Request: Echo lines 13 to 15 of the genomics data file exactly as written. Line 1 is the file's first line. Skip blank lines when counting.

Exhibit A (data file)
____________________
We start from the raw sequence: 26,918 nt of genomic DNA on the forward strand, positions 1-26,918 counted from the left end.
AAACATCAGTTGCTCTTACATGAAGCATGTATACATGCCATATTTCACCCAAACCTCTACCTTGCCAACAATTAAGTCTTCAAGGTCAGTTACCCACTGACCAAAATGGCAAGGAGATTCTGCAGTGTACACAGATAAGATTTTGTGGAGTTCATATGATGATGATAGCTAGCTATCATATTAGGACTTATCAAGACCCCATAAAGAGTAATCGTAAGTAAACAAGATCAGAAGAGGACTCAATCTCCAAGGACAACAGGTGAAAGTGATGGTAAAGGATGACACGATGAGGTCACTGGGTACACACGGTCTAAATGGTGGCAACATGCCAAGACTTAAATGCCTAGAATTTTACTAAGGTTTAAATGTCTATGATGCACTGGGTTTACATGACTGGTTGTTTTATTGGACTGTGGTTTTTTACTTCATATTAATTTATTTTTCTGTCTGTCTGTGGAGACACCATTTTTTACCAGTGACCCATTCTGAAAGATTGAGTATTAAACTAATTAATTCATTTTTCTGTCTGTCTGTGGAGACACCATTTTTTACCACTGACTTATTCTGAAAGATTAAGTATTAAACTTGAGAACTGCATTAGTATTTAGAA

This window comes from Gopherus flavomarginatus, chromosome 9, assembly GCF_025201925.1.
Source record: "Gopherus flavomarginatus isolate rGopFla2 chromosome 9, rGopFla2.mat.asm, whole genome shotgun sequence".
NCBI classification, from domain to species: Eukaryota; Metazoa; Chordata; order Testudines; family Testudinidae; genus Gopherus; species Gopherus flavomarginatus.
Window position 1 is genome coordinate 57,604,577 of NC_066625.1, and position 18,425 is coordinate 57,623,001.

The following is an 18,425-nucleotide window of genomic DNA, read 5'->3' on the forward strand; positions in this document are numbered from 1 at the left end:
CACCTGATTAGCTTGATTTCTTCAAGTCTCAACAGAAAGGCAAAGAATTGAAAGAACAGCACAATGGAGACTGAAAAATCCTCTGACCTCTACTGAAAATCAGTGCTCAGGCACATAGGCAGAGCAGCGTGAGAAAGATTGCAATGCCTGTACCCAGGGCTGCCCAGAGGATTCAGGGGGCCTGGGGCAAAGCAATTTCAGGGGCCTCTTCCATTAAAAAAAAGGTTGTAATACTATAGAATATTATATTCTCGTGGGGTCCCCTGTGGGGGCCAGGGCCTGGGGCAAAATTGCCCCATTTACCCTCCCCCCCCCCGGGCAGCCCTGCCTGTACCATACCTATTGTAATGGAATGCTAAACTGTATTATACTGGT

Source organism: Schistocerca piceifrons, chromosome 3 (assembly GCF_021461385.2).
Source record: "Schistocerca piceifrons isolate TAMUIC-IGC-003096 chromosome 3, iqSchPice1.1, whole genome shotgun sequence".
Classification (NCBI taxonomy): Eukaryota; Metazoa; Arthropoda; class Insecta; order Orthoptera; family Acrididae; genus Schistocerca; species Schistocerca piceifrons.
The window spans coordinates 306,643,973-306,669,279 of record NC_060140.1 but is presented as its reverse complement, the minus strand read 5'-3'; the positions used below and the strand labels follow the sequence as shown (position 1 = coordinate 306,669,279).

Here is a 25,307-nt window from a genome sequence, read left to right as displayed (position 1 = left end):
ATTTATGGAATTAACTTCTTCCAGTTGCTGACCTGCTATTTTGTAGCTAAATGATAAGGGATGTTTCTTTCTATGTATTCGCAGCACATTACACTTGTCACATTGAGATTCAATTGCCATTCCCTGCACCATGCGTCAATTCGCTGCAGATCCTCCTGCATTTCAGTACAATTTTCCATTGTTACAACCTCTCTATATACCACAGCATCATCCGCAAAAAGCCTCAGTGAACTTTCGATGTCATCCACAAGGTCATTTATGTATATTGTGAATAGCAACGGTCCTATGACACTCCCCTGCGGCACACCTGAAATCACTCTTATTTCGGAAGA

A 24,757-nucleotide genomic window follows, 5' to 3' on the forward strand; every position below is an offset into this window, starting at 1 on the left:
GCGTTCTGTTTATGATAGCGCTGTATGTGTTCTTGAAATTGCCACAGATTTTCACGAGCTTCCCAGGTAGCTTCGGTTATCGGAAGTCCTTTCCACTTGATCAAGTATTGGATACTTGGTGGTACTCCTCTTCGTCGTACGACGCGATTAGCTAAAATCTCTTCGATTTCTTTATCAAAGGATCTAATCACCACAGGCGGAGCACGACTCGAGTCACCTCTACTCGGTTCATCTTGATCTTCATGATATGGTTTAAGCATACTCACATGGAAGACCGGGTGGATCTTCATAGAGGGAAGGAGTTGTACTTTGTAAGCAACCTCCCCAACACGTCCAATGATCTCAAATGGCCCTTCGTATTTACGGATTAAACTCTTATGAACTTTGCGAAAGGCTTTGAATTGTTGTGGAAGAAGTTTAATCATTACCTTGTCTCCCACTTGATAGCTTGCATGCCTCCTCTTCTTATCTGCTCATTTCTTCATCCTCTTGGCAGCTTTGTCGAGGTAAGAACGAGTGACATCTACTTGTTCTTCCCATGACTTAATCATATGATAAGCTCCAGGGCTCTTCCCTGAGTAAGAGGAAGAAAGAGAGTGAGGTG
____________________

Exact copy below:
Here is a 25,307-nt window from a genome sequence, read left to right as displayed (position 1 = left end):
ATTTATGGAATTAACTTCTTCCAGTTGCTGACCTGCTATTTTGTAGCTAAATGATAAGGGATGTTTCTTTCTATGTATTCGCAGCACATTACACTTGTCACATTGAGATTCAATTGCCATTCCCTGCACCATGCGTCAATTCGCTGCAGATCCTCCTGCATTTCAGTACAATTTTCCATTGTTACAACCTCTCTATATACCACAGCATCATCCGCAAAAAGCCTCAGTGAACTTTCGATGTCATCCACAAGGTCATTTATGTATATTGTGAATAGCAACGGTCCTATGACACTCCCCTGCGGCACACCTGAAATCACTCTTATTTCGGAAGA

A 24,757-nucleotide genomic window follows, 5' to 3' on the forward strand; every position below is an offset into this window, starting at 1 on the left: